Friday, August 15, 2008

Content vs. Distribution

Back on August 10, I wrote that Content is King. And in that analysis of content verse distribution, I noted how many are pushing to separate the two. To date, Time Warner Entertainment is spinning off its cable distribution arm; shareholders at Cablevision want them to sell their programming arm, Rainbow Media. And per a Bloomberg report, analysts are reporting that Disney may sell its owned and operated television stations to focus strictly on content. "Disney owns stations in cities including New York, Los Angeles and Chicago. A sale would depend on at least those outlets in the biggest markets remaining affiliated with Disney's ABC TV network, Miller said. ABC has broadcast agreements with about 231 TV stations in the U.S., he said. ... Disney spokesman Jonathan Friedland called the report ``purely speculative'' and declined to comment."

So the chicken vs. egg question may now be settled; content is more powerful than distribution. Owning content allows more flexibility on how best to share it; by unlocking the distribution side, content creators are no longer limited to where they can place content. And yet, wasn't vertical integration once considered to be a very powerful foothold. To know confidently that you owned not only the content but also had a guaranteed distribution path to the consumer. But You Tube and the internet changed the environment that content creators work in. It eliminated the barriers to the user and opened the pathway to reach them in multiple ways. For Disney, it appears that they no longer need to own the broadcast network to distribute content.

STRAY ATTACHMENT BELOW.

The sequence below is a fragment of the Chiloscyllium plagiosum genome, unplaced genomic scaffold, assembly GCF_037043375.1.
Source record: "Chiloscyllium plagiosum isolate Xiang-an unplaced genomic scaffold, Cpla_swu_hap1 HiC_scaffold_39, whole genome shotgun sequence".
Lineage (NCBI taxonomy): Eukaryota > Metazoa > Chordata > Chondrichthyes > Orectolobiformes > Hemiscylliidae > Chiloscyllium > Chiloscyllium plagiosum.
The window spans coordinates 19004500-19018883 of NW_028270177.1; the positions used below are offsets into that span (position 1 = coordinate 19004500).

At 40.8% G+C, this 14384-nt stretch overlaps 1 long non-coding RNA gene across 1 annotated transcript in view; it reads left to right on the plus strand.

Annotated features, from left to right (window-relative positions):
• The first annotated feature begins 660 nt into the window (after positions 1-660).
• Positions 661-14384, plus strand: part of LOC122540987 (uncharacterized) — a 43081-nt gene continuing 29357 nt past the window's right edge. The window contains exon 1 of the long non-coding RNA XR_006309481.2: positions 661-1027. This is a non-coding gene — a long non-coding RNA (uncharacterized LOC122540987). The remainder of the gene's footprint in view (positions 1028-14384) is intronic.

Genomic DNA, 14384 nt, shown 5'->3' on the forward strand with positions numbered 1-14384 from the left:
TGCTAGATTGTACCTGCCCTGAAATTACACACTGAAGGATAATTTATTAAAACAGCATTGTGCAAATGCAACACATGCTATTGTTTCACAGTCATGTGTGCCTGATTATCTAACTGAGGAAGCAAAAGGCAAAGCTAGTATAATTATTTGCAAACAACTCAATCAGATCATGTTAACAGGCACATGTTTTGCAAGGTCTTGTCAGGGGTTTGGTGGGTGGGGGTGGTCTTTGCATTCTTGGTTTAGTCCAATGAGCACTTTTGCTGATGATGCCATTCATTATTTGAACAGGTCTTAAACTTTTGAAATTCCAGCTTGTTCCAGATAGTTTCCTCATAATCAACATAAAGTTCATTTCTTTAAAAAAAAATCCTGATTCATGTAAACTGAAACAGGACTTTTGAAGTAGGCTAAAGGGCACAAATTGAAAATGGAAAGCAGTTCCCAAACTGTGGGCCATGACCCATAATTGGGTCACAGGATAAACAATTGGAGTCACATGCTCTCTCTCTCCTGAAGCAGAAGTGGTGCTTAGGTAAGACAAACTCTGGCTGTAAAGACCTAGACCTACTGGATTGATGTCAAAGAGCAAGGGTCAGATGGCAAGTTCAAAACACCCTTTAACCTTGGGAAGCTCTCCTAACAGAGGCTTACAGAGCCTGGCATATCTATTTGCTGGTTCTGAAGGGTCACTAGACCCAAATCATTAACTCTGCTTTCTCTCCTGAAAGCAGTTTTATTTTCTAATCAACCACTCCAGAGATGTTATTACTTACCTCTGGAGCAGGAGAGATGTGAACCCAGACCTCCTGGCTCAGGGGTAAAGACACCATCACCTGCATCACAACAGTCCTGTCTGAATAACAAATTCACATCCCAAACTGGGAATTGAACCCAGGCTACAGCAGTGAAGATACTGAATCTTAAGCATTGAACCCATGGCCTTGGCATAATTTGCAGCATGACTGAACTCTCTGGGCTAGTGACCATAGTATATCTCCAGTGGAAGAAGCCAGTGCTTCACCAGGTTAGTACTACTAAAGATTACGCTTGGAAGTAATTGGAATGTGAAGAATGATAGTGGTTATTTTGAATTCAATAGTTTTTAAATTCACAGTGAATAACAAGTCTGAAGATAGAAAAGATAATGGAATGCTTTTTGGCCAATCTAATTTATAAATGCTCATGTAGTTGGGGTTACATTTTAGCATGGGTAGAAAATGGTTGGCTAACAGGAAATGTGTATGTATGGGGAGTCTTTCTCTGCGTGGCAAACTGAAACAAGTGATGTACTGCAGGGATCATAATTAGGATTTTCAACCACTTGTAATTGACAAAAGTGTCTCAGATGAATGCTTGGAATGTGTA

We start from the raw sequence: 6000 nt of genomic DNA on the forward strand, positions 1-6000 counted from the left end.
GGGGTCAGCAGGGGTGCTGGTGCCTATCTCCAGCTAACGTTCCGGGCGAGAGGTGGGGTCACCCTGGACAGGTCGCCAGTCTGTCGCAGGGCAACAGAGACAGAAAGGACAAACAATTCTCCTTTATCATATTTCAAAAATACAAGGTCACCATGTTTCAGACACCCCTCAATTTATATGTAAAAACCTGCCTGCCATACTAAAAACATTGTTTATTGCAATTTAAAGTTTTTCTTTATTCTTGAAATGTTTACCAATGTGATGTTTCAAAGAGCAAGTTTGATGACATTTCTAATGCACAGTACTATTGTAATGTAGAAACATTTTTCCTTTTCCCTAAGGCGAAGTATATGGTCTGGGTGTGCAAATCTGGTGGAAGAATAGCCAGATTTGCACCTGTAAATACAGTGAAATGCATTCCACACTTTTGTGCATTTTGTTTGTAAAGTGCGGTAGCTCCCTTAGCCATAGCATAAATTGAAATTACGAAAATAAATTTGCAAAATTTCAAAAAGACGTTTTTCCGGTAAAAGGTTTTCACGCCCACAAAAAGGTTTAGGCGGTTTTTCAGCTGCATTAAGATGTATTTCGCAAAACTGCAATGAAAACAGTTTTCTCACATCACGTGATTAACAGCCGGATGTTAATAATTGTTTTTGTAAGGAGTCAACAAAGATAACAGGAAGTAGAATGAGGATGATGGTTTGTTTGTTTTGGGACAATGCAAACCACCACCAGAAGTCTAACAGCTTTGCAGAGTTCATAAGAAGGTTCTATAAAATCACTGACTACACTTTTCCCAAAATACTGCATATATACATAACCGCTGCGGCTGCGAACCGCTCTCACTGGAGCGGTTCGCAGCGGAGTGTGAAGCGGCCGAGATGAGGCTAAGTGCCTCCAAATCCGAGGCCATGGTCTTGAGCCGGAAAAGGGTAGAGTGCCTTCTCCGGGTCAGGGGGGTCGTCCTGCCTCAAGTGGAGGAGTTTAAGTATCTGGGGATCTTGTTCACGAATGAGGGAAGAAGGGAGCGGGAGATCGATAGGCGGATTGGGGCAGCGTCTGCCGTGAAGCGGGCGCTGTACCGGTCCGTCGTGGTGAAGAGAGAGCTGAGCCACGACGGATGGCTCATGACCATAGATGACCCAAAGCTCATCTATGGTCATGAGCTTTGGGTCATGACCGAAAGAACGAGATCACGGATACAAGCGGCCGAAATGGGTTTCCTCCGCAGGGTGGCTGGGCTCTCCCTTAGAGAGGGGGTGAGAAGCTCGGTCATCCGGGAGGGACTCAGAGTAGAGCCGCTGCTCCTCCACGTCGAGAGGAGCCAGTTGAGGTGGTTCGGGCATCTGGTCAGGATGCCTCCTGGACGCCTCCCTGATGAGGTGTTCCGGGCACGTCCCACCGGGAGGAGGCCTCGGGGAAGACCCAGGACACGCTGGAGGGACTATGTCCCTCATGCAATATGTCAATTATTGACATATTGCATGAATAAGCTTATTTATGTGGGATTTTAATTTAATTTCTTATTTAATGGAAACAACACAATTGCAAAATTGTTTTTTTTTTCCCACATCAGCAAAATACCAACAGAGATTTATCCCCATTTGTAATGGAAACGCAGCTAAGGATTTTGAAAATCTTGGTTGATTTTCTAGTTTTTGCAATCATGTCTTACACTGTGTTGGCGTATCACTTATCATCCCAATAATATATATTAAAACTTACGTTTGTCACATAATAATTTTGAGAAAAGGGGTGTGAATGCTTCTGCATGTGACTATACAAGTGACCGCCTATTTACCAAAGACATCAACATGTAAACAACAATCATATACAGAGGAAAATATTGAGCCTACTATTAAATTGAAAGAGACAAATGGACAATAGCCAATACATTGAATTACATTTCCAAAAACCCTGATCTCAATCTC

So for Time Warner and maybe soon for Disney, the focus will be content. For Cablevision, shareholder sentiment is leading to a split. So will others follow suit? Will NBC take a similar strategic path and consider selling its O&O networks? Or must NBC first worry about whether GE wants to keep it as a business unit? That question will be settled first before any discussion of a split would occur. Still, it is fascinating to watch the entertainment landscape continue to change. Stay tuned.

Interesting news. Cablevision has just made an announcement, a quarterly dividend of $0.10 to improve its stock value. In the short term it should placate shareholders; in the long run, they still smell blood and want to further unlock the value of the company by splitting distribution from content. Will it happen? With Cablevision, you never know.